ED May Signal Heart Disease in Older Men

June 3, 2007
Laura Brasseur

Internal Medicine World Report, February 2006, Volume 0, Issue 0

Men who have erectile dysfunction (ED) have twice the risk of developing a cardiovascular (CV) event as their peers without ED, according to the first study to establish a strong relationship between ED and future CV events (JAMA. 2005;294: 2996-3002).

Researchers culled data from the placebo arm of the prospective, blinded, controlled Prostate Cancer Prevention Trial, which randomized 18,882 men, aged >=55 years, to either placebo or finasteride (Proscar).

Among the 9457 men in the placebo group, 8063 did not have CV disease when the study began. In this latter group, 3816 had a history of ED before entering the study. Of the remaining 4247 men without CV disease or ED, 2420 (57%) reported incident ED (ie, first ED event) at 5 years' follow-up, and 2760 (65%) had incident ED after 7 years.

Incident ED had a significant relationship with subsequent CV events, regardless of potential confounders (Table).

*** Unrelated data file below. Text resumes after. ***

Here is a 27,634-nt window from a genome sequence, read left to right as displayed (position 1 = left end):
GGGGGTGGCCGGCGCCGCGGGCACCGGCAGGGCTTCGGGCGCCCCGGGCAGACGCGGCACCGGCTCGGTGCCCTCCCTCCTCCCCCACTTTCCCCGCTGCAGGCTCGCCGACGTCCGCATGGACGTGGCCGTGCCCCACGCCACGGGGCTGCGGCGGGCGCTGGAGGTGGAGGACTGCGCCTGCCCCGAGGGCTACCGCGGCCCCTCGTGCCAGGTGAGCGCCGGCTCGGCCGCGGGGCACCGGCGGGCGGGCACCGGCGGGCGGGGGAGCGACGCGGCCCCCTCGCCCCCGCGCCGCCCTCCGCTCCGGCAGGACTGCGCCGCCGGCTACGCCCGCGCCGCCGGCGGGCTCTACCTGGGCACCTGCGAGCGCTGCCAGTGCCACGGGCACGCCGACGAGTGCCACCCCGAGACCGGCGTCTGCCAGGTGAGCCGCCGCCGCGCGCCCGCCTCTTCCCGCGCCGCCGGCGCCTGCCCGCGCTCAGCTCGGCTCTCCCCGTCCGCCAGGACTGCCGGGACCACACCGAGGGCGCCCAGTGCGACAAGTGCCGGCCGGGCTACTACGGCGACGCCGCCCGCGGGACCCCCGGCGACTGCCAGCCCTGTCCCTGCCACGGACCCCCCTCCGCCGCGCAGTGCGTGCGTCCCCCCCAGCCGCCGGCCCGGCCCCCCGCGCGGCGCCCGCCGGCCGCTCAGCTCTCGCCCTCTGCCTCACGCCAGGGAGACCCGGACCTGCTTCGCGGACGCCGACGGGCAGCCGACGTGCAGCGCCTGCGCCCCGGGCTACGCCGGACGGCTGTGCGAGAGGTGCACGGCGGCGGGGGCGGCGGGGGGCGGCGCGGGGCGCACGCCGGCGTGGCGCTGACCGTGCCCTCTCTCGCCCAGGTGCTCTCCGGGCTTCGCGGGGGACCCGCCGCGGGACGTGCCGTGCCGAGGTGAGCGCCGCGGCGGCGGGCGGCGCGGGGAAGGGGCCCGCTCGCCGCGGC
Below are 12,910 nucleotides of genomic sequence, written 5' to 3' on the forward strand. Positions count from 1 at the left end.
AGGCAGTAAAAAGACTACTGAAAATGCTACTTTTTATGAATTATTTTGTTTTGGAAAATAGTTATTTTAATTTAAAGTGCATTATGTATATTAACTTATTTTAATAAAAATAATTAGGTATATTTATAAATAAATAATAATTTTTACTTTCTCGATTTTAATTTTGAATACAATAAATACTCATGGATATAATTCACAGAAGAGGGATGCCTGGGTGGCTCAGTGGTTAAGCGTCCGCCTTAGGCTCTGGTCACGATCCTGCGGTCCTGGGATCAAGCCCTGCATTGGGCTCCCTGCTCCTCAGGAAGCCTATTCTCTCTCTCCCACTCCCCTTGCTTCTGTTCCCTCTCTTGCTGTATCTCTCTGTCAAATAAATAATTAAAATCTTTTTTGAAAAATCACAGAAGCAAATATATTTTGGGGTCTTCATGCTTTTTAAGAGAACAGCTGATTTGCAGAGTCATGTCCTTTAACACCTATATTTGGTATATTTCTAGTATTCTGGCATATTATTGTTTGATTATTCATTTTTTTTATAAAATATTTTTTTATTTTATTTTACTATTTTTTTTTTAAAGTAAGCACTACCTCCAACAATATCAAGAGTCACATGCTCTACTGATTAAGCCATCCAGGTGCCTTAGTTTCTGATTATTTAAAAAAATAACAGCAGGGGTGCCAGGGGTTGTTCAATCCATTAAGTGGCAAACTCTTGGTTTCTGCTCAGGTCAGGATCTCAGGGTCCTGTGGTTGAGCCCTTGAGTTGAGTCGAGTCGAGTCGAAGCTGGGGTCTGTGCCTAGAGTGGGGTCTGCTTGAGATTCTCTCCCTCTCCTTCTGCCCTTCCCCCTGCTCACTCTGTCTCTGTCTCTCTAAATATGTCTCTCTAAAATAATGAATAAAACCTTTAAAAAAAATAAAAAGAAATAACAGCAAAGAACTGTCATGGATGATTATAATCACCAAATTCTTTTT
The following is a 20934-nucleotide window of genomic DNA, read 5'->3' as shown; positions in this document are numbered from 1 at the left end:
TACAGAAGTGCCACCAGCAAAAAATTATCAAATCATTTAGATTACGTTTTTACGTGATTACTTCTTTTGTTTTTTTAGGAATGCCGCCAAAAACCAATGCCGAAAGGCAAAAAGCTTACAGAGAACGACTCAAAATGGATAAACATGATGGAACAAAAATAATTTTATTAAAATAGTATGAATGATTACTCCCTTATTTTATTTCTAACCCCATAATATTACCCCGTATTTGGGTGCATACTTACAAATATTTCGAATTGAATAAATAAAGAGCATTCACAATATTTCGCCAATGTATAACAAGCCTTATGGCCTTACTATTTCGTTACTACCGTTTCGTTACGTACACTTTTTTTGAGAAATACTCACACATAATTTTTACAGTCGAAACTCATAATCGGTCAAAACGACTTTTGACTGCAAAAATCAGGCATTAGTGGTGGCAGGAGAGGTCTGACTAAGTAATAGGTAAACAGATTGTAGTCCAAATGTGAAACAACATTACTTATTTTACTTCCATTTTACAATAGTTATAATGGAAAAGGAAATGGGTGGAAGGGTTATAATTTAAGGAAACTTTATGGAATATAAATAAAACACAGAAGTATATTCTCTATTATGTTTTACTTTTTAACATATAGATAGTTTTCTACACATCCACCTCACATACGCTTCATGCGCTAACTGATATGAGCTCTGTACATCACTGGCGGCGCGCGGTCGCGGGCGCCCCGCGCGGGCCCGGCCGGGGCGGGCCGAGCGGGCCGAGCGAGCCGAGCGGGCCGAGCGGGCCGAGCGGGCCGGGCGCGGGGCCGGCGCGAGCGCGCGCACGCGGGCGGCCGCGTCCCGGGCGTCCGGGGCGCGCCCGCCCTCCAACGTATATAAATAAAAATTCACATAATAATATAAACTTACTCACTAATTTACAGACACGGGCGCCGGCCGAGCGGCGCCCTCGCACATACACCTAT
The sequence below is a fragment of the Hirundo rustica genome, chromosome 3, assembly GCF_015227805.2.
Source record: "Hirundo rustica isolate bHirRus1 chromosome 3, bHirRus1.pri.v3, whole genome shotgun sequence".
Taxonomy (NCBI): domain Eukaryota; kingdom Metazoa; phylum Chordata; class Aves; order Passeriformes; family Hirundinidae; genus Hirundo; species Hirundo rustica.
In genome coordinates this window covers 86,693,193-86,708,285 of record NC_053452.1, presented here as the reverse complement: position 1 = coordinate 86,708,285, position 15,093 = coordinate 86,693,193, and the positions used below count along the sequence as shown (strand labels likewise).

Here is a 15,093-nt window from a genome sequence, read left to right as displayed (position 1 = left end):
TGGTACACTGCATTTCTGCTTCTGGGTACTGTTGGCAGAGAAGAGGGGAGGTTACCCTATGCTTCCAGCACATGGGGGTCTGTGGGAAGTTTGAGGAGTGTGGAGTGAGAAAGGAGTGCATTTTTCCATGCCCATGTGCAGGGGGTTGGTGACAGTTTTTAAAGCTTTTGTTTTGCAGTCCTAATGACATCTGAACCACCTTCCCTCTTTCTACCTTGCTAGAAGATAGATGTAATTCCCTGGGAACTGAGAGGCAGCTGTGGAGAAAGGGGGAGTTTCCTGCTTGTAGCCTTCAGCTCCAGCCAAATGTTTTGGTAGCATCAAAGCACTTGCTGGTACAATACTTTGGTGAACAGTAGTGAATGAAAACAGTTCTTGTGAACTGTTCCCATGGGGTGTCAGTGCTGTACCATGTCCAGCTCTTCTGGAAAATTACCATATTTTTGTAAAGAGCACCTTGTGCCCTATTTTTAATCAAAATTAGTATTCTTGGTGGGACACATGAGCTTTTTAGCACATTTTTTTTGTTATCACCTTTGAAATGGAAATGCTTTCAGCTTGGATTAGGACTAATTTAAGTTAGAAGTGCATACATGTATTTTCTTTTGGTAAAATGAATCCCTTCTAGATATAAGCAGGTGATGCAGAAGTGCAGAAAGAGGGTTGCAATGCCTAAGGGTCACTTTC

For men who did not have ED at baseline but who had incident ED during the study, 2% had a first CV event 1 year after the first report of ED, and 11% had a first CV event 5 years after the first report of ED. When comparing men who did not have ED with those who did when the study began, the unadjusted risk of a first CV event was 0.015 per person-year in the former group and 0.024 per person-year in the latter.

Key points

>10 million American men have ED.

50% of men who die of CV disease have no history of the disease.

ED at age ?55 increases risk of first CV event by about 2-fold.

Screen any man presenting with ED for CV risk factors.

To further illustrate the association, the investigators conducted a multivariate assessment of traditional CV risk factors for men without ED at baseline. Incident "ED had an equal or greater effect on subsequent cardiovascular events of the same magnitude as a family history of myocardial infarction, cigarette smoking, or measures of hyperlipidemia," wrote Ian M. Thompson, MD, of the University of Texas Health Science Center at San Antonio, and colleagues.

"The implications of this study are substantial," they emphasized, noting that the availability of effective pharmacotherapy for ED has prompted more men to seek care. "With 70% to 89% of sudden cardiac deaths occurring in men?the initial presentation of a man with [ED] should prompt the evaluating physician to screen for standard cardiovascular risk factors and, as appropriate, initiate cardioprotective interventions."